You gotta try Sitting on the deck to watch Friend or his son, Shannon Gregory, grill you up a hot, juicy dozen; drizzle each with sublime garlic-parsley butter and a dab of tangy-hot housemade barbecue sauce. On the side: hot garlic-herb bread. By the way, the price ($20 for 12 to 14) is the lowest on the bay.

INFO $$$; closed Tue; 19225 State 1; 415/663-1339. –Margo True

7. Seattle ― Smokin’ Pete’s BBQ

Barbecue attitude might be brash, but the meat doesn’t have to be: The dry-rubbed, hickory- and cherry-smoked barbecue at Smokin’ Pete’s in Ballard is juicy with a subtle, almost haunting quality. Owners Eric and Julie Reinhardt are proud to share some of their wood-fired knowledge: In Julie’s book, She-Smoke (Seal Press; $17), coming out June 1, she encourages women to take up the BBQ tongs.

You gotta try The platters. You can’t err with the generous portions of 14-hour brisket or “singin’ man” pork spareribs ― dab the meat with a little of the tangy original sauce.

INFO $; 1918 N.W. 65th St.; 206/783-0454. –S.D.

David Fenton

Plan a pilgrimage this summer to the West’s best barbecue joints, tasting tender brisket, tangy ribs, carne asada, and grilled oysters along the way. From traditional to nouveau, these top spots offer a bit of everything.


More: Best barbecue in the West

8. Santa Fe ― Whole Hog Café

It’s not the dead-simple decor or the inauspicious location on the most mundane street in the Southwest’s loveliest city; Bo Barnwell’s Whole Hog Café attracts a steady stream of locals ― plus tourists ― strictly for its meats and accompaniments. Pay attention to the restaurant’s name when you order ― go for the pork ribs or a pulled-pork and coleslaw sandwich.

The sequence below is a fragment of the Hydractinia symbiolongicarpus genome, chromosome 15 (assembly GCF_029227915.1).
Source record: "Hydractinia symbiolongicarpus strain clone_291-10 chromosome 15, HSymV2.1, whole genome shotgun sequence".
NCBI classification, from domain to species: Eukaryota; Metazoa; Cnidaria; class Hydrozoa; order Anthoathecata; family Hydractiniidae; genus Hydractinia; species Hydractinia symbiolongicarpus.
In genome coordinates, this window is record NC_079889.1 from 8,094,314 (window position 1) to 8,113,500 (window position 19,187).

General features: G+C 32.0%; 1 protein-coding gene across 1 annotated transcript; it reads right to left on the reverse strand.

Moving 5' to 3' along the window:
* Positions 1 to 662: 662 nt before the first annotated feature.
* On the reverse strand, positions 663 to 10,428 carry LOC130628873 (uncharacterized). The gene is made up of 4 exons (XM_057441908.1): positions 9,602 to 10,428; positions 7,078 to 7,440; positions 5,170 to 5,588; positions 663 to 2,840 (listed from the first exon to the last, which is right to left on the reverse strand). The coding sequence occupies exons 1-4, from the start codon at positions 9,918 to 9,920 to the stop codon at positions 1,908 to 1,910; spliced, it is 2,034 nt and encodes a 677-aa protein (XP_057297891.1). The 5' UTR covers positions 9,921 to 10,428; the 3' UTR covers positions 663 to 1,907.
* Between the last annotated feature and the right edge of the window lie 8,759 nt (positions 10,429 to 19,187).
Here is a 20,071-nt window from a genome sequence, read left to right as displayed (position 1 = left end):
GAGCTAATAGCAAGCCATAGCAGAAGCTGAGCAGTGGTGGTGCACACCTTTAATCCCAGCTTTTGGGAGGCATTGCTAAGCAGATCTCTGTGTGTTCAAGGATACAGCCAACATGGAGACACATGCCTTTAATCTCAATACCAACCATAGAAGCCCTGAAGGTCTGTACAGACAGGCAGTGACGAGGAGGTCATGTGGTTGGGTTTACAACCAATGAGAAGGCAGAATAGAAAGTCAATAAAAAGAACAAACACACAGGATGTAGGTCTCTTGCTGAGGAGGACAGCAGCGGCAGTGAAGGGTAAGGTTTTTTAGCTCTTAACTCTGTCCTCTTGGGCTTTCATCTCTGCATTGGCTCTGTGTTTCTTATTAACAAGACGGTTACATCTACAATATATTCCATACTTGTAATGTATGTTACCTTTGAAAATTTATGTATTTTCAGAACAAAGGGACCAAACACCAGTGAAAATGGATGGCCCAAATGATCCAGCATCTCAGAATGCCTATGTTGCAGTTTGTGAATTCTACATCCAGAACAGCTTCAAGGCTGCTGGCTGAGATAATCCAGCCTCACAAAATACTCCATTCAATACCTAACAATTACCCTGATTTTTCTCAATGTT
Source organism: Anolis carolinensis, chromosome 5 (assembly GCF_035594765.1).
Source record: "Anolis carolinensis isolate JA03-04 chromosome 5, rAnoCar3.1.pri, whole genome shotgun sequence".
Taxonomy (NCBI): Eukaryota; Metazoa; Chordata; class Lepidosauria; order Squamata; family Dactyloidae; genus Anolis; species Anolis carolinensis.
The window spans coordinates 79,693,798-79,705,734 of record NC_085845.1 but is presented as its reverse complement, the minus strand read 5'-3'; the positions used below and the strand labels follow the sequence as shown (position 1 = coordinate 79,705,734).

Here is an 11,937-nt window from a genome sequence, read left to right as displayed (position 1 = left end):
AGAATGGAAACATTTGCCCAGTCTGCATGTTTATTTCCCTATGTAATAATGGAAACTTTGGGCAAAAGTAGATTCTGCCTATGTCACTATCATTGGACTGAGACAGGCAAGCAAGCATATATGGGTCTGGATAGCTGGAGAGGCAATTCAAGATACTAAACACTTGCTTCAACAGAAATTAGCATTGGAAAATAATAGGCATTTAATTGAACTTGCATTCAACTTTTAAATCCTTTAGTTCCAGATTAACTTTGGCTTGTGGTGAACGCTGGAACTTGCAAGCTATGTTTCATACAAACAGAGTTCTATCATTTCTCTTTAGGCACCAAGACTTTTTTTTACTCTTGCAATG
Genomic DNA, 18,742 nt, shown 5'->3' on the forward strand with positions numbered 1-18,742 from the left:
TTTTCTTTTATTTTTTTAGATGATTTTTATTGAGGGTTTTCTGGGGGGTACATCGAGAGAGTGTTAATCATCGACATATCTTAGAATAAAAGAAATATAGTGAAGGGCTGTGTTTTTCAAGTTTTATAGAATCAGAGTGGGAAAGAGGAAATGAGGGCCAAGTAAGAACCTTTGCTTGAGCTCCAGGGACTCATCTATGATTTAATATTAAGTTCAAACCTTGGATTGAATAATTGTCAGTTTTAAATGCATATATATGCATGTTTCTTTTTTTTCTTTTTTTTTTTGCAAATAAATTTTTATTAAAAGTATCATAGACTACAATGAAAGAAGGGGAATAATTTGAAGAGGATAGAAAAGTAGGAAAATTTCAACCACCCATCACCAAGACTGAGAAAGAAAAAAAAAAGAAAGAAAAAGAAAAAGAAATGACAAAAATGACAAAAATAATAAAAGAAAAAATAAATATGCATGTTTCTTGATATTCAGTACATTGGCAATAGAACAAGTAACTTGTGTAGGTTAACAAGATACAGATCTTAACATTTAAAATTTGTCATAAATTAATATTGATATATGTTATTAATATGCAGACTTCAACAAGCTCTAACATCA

You gotta try Bo’s potato salad, laced with sour cream and bacon.

INFO $; 3006 Cerrillos Rd.; 505/474-3375. –Bill and Cheryl Jamison

9. Guadalupe, CA ― Far Western Tavern

In a tiny town on a windswept stretch of the Santa Barbara County coast, this Santa Maria–style BBQ classic isn’t shy about embracing its ranching roots: The century-old building is decorated with cowhide curtains held by horseshoe clasps. The clientele is a mix of local cowboys in their Stetsons and foodies making a BBQ pilgrimage from L.A. or San Francisco.

You gotta try The Pinot Filet. Served over grilled polenta, it’s where California barbecue meets the area’s Swiss-Italian heritage. And you get pinquito beans on the side.

INFO $$$; closed Mon; 899 Guadalupe St.; 805/343-2211. –Matthew Jaffe

10. South Pasadena ― Gus’s Barbecue

If such SoCal perennials as Phillips Bar-B-Que in Leimert Park are hall of famers, then think of this as the rookie of the year. Brothers Chris and John Bicos took a beloved though tired restaurant that dated back to 1946, updated its interior, and reinvigorated the barbecue menu with superior versions of classics like beer-braised Texas brisket.

You gotta try Memphis-style baby backs―fall-off-the-bone tender―and such worthy sidekicks as the Cast Iron Cornbread and Red Skin Potato Salad.

INFO $$; 808 Fair Oaks Ave.; 626/799-3251. –M.J.

More:  The West’s Top 10 of everything